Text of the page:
What is an Economic Model? - Definition & Example

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  • 0:00 Economic Models & Uses
  • 1:00 Classical Economic Model
  • 2:00 The Production…
  • 2:44 Other Economic Models
  • 2:59 Limitations of…
  • 3:20 Lesson Summary
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Lesson Transcript
Instructor: Jennifer Francis

Jennifer has a Masters Degree in Business Administration and pursuing a Doctoral degree. She has 14 years of experience as a classroom teacher, and several years in both retail and manufacturing.

Economic models are used by economists to communicate current economic conditions - causes and effects on the future of the economy. This lesson will present economic models, definitions, and examples to help bring clarity to the issue.

Economic Models

An economic model is a hypothetical construct that embodies economic procedures using a set of variables in logical and/or quantitative correlations. It is a simplistic method using mathematical and other techniques created to show complicated processes. An economic model can have many constraints, which may change to generate different property.

Uses of Economic Models

There are five main reasons that economic models are used. These are:

  1. To predict economic activities in which conclusions are drawn based on assumptions
  2. To prescribe new economic guidelines that will change future economic behaviors
  3. To provide logical defense to justify economic policies at three levels: national/political, organizational, and household
  4. For planning and allocating resources and planning logistics and business leadership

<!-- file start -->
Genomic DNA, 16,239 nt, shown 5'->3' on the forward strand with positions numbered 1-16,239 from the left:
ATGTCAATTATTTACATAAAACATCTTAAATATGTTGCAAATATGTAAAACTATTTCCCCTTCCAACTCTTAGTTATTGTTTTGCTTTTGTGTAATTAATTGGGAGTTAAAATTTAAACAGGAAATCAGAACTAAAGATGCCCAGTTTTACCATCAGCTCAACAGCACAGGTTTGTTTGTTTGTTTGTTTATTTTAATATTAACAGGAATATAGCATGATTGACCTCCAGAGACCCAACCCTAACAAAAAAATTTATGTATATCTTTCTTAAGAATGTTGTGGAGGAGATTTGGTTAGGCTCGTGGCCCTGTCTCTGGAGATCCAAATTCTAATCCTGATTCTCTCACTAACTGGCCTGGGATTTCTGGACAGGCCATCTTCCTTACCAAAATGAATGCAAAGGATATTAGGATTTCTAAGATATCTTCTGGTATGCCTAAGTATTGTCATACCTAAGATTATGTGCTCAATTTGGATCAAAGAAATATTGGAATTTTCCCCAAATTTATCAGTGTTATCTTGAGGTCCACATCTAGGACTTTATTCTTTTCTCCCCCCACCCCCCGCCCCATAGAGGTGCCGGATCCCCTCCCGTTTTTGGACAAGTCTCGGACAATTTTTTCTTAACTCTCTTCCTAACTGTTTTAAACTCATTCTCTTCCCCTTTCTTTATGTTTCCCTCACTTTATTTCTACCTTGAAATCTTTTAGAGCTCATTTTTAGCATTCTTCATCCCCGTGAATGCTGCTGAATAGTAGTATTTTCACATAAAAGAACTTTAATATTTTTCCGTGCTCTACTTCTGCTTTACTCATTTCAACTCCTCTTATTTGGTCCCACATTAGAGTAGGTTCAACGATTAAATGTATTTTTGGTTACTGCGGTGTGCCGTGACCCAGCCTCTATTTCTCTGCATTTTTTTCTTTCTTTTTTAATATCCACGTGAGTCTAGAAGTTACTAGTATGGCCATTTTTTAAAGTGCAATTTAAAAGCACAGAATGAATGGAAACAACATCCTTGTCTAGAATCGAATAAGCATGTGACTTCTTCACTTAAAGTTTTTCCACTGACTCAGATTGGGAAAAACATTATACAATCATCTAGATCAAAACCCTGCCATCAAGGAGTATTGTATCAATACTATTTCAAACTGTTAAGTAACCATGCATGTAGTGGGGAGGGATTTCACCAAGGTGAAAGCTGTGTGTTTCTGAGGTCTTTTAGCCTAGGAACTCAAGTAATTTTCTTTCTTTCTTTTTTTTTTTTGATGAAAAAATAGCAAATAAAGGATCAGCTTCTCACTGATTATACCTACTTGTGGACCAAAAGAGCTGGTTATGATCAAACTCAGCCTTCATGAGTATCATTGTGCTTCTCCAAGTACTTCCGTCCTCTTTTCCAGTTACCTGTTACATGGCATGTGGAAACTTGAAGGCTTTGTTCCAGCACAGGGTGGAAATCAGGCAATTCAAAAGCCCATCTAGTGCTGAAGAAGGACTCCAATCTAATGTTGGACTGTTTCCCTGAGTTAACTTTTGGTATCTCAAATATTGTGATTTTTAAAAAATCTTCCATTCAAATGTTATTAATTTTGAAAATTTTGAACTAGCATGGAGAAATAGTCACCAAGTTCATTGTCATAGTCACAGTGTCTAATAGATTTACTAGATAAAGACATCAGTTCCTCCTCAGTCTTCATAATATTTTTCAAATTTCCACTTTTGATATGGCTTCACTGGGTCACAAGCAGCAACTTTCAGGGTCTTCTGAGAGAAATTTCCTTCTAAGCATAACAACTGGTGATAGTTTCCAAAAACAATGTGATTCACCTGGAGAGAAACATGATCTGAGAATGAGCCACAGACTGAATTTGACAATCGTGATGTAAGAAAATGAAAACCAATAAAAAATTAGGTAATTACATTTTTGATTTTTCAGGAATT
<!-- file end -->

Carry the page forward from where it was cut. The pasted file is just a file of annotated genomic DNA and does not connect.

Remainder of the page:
5. To assist with trading and investment speculation

Classical Economic Model

The law of demand and the law of supply are represented in one very commonly used economic model: the classical model. The law of demand states, with all other factors remaining unchanged, the quantity of a product or service that is demanded will increase when the price has decreased. The law of supply states, with all other factors remaining unchanged, an increase in price will result in an increase in the quantity of the product or service that is supplied to the market.

This is a graphical representation of the classical economic model:

Demand and Supply

The graphic shows that as the price changes from $4 to $3, the quantity demanded of the product changes from 18 to 28. It also shows that as the price increases from $1 to $5, the quantity that the supplier is willing to offer to the market increases from 10 to 60. Equilibrium price and quantity occurs when the quantity supplied by the producer and the quantity demanded by the market is equal.

The Production Possibility Frontier Model

Another important economic model is the production possibility frontier (PPF): a curve that depicts maximum productivity likelihood for two or more products, with a specific set of inputs, such as technology, labor, or capital. The main assumption of the PPF is that all inputs are utilized with utmost efficiency.

Production Possibility Frontier

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